It’s obvious a lot of work goes into your books. What does the writing routine look like for Mari Hannah?
I’m very disciplined. I have to be or the work just wouldn’t get done. I’m also a meticulous planner. When I have an idea for a new book, I write it down in a couple or three sentences. I then blow it up into a much longer document, anything between ten and twenty pages long. I work on that until I’m satisfied that I have all the story beats and plot points in the right order. After that, I search for visual references, make site visits, take photographs, that sort of thing. That may involve visiting the same place several times, day and night, before I feel I’ve nailed the setting enough to be able to write about it. You get so much more when you visit a place than if you sit at a computer and rely purely on the Internet. Setting is very important and it’s good to talk to local people.
The way I write sounds very prescriptive but it isn’t at all. It would scare me to death to write blind. Plans can change. Having an outline doesn’t mean there’s no room for manoeuvre. My outline acts like a road map: I may occasionally hit a diversion but, because I know the final destination, I can always find my way back. Barring any disasters, I write every day and I don’t stop until I have finished. I edit as I go, so when I reach the end the novel is of a high enough standard to show to my agent. Then I hold my breath . . .
When you’re not writing, what do you like to read to unwind?
I unwind by not reading in the evening if I can help it. I have a partner who spends a lot of time alone supporting me while I write. My evenings are reserved for her. That said, I’m sitting here now at 10:10pm typing away. Sometimes, it’s necessary to do that and she’s very understanding. Since I joined Twitter I’ve been guilty of opening up the iPad and joining friends for a chat, especially if I’ve not had a chance to catch up during the day. I do read in bed though most nights, usually until I fall asleep. Consequently, it takes me ages to finish a book. It’s mainly crime I read, a debut author if I can find one. I took Elizabeth Haynes’ Into the Darkest Corner on holiday and couldn’t put it down.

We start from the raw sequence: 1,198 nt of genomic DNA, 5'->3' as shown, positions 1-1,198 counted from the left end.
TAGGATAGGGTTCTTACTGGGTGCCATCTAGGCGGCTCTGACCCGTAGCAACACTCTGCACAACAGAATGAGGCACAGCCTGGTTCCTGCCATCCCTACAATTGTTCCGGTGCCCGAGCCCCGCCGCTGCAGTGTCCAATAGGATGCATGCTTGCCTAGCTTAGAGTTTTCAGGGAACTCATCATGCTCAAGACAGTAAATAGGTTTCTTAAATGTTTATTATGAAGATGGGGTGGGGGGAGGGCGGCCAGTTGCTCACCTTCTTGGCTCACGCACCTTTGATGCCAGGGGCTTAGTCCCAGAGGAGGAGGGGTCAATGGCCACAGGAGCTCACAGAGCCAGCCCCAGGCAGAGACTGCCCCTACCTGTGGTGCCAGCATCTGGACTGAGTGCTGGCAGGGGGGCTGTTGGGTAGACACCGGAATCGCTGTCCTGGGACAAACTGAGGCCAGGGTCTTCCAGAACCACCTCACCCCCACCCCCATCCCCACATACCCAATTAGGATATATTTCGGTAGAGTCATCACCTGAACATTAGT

I know since the release of The Murder Wall, you’ve had a hectic schedule, so much so, you answered some of these questions from a beach when you were supposed to be on holiday! What does the next week hold for you?
On the evening of Thursday 14th June, I’m taking part in a Crime on Tour event at Newcastle Central Library organised by Theakstons Old Peculier Crime Writing Festival. This year they are celebrating their tenth anniversary by taking ‘New Blood’ out on the road to crime fiction fans, ahead of the festival itself which takes place in July in Harrogate. Danielle Ramsay and I will be interviewed by Ann Cleeves and I’m delighted to have been one of the authors chosen for this.
Thank you so much for taking the time to do this interview. It’s been great to have you here and I look forward to hearing all about Thursday.
Thanks for having me, Rebecca. It’s been a real pleasure. Good luck with your own writing. See you in Harrogate!
You can find Mari in any of the following places;
– Check out my review once it clears, it really is a great book and worth checking out!